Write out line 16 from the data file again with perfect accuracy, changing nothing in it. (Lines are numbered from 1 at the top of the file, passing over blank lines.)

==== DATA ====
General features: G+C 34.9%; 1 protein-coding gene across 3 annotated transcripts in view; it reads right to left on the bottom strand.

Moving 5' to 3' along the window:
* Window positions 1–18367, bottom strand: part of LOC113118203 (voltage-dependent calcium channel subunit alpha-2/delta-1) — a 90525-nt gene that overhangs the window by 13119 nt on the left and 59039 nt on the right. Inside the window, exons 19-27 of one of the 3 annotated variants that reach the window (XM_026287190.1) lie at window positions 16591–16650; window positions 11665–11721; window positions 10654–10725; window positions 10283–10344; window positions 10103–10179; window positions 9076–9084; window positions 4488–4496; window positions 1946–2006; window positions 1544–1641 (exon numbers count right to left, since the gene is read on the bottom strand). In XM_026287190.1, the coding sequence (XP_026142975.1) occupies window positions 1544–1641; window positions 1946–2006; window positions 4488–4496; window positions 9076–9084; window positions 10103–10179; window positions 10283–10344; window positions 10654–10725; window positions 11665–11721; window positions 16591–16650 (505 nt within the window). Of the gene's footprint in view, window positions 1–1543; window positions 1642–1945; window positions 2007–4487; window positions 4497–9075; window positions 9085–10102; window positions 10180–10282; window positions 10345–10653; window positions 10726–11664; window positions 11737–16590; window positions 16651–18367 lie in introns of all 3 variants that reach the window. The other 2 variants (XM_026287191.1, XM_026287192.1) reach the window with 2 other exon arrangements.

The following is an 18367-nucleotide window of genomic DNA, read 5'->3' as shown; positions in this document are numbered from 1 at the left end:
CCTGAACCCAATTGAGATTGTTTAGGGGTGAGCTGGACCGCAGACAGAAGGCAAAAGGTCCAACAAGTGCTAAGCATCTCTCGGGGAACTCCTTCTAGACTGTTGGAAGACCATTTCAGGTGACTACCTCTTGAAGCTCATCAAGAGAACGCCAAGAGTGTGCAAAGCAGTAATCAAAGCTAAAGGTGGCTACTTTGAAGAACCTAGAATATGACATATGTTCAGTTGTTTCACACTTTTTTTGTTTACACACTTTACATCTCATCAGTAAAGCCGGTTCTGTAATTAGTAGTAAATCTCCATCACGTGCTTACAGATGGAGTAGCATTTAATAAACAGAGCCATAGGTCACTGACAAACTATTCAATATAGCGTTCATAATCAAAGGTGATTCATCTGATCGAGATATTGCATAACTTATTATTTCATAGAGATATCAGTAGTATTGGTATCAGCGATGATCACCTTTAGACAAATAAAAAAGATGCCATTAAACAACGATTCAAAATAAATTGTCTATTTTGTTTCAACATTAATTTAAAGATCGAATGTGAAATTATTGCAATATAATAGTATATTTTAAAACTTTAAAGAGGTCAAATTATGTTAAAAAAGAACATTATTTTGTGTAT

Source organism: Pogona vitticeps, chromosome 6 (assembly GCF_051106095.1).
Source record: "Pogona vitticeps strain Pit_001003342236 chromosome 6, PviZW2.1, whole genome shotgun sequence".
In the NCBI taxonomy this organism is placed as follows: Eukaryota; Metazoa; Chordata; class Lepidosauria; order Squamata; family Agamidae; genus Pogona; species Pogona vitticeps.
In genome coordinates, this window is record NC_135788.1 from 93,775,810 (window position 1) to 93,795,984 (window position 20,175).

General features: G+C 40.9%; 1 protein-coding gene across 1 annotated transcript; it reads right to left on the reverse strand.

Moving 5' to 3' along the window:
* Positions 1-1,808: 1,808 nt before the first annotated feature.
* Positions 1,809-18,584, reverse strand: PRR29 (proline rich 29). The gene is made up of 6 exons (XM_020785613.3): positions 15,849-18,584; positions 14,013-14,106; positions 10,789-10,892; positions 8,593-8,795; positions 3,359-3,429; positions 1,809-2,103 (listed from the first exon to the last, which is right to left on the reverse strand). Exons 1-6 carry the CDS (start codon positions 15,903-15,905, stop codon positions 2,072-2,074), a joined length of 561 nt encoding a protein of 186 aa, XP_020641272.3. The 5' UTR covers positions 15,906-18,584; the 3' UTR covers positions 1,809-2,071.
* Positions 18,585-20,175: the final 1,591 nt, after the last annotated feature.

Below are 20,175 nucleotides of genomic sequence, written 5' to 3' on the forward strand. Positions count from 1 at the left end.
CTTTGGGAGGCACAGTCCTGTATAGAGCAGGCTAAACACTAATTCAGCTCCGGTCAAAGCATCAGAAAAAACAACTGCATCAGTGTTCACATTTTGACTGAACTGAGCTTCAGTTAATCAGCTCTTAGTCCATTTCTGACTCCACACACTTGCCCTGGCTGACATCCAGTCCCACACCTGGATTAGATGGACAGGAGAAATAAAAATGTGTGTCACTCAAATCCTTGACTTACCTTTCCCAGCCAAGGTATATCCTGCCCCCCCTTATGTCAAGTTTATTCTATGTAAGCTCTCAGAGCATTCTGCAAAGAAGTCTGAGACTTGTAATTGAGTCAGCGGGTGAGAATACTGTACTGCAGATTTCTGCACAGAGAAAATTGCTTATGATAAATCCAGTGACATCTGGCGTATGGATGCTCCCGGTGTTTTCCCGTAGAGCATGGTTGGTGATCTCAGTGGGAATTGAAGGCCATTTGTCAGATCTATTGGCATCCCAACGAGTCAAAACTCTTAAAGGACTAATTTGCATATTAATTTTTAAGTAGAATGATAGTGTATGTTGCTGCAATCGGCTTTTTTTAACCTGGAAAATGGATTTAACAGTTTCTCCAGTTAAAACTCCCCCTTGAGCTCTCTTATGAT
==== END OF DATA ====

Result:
CTTTGGGAGGCACAGTCCTGTATAGAGCAGGCTAAACACTAATTCAGCTCCGGTCAAAGCATCAGAAAAAACAACTGCATCAGTGTTCACATTTTGACTGAACTGAGCTTCAGTTAATCAGCTCTTAGTCCATTTCTGACTCCACACACTTGCCCTGGCTGACATCCAGTCCCACACCTGGATTAGATGGACAGGAGAAATAAAAATGTGTGTCACTCAAATCCTTGACTTACCTTTCCCAGCCAAGGTATATCCTGCCCCCCCTTATGTCAAGTTTATTCTATGTAAGCTCTCAGAGCATTCTGCAAAGAAGTCTGAGACTTGTAATTGAGTCAGCGGGTGAGAATACTGTACTGCAGATTTCTGCACAGAGAAAATTGCTTATGATAAATCCAGTGACATCTGGCGTATGGATGCTCCCGGTGTTTTCCCGTAGAGCATGGTTGGTGATCTCAGTGGGAATTGAAGGCCATTTGTCAGATCTATTGGCATCCCAACGAGTCAAAACTCTTAAAGGACTAATTTGCATATTAATTTTTAAGTAGAATGATAGTGTATGTTGCTGCAATCGGCTTTTTTTAACCTGGAAAATGGATTTAACAGTTTCTCCAGTTAAAACTCCCCCTTGAGCTCTCTTATGAT